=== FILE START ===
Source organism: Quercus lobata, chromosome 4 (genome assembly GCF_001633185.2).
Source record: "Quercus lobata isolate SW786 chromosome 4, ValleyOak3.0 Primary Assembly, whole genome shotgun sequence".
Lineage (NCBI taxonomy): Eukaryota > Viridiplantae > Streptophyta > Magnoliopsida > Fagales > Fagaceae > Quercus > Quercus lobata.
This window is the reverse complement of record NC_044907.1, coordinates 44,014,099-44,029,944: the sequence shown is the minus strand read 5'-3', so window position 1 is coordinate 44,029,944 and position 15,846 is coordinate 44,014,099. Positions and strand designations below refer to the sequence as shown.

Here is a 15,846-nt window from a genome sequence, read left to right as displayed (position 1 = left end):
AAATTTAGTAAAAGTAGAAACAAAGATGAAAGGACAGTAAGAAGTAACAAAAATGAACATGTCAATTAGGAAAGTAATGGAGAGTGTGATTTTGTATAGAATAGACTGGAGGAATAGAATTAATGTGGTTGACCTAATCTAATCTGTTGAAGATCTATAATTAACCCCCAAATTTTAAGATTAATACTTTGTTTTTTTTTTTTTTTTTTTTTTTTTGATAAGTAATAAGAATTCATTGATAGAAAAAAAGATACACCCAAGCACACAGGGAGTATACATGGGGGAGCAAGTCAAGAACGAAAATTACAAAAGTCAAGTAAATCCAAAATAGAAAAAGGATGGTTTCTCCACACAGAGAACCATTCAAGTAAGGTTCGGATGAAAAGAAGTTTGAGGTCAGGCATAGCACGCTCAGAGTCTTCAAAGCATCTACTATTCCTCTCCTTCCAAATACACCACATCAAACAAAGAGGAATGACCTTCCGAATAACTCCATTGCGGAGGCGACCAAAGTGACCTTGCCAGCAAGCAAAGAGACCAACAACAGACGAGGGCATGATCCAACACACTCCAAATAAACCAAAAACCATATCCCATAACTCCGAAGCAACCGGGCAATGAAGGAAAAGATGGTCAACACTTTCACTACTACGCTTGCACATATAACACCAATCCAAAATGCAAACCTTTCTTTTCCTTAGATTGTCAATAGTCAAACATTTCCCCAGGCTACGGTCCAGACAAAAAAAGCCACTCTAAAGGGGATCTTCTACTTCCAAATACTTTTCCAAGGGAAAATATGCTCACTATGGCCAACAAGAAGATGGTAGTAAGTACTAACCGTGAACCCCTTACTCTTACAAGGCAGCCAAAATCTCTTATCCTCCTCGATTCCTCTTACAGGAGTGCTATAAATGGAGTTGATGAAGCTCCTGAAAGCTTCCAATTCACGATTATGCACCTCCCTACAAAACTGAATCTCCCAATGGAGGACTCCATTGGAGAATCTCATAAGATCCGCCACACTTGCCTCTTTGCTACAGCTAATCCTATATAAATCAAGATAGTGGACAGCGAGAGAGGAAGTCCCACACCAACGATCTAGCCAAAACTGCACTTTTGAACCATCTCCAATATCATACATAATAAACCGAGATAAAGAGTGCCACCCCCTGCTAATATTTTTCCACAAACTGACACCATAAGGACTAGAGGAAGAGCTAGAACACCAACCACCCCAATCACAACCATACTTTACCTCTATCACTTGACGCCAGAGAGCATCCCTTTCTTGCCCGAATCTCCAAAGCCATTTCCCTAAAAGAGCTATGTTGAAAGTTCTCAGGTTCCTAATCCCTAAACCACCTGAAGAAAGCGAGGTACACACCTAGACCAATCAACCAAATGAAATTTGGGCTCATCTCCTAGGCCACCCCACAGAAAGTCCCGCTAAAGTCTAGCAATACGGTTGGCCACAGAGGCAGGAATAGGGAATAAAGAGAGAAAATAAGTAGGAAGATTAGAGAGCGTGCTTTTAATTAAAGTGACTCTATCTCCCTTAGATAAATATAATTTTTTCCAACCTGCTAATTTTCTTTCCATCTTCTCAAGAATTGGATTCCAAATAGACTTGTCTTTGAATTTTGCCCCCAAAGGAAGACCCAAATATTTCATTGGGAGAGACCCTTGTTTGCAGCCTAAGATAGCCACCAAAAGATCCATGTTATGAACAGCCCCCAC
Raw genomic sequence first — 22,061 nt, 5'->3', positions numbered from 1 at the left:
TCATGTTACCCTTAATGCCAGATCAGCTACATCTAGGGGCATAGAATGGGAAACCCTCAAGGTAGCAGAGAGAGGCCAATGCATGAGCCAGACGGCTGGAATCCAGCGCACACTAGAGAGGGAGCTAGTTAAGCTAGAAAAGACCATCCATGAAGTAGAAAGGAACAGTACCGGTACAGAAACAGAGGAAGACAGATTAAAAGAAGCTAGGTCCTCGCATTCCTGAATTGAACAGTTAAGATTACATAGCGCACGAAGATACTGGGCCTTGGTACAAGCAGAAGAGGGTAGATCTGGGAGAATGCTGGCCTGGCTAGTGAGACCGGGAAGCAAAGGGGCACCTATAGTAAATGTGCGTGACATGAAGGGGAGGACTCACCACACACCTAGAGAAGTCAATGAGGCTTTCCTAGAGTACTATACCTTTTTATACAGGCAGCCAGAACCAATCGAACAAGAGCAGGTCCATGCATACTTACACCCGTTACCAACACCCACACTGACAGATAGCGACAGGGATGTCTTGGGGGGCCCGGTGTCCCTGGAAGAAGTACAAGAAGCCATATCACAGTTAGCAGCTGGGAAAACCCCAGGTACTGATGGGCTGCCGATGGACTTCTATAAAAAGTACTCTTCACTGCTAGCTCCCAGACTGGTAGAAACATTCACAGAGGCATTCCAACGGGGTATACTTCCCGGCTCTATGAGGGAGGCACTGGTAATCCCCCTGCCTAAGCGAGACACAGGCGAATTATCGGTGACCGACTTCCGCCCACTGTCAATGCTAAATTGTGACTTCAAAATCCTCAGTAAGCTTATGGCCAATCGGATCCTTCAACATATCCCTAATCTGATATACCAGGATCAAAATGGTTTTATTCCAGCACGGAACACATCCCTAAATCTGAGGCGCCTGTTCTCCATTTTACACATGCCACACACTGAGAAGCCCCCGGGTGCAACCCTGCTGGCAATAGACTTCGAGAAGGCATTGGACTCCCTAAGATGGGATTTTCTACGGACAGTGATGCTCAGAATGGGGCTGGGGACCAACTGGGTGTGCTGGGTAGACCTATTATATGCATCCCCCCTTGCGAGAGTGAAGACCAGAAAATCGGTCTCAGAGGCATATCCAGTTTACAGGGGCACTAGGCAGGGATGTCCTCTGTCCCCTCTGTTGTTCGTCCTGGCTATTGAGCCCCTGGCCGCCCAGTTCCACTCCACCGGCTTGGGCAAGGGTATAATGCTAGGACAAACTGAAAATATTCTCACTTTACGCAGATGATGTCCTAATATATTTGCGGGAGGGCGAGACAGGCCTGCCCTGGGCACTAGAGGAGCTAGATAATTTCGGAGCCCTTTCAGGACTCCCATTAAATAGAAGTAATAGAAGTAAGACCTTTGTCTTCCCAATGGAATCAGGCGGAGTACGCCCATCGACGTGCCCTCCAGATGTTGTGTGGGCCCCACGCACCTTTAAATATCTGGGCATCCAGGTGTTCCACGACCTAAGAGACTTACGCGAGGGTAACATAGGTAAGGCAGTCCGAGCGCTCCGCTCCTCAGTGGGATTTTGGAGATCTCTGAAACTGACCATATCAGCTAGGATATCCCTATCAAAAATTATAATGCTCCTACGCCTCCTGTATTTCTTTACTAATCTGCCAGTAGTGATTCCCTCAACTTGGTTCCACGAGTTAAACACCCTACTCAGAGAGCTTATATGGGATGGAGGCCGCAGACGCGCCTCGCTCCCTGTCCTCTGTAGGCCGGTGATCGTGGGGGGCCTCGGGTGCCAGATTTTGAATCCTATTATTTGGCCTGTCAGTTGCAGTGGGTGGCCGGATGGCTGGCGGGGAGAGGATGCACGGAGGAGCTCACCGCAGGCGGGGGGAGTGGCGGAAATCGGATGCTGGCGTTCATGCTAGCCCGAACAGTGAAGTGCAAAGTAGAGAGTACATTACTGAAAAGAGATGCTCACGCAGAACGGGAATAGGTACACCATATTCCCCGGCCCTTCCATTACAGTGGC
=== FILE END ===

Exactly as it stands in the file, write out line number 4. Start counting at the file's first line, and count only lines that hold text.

This window is the reverse complement of record NC_044907.1, coordinates 44,014,099-44,029,944: the sequence shown is the minus strand read 5'-3', so window position 1 is coordinate 44,029,944 and position 15,846 is coordinate 44,014,099. Positions and strand designations below refer to the sequence as shown.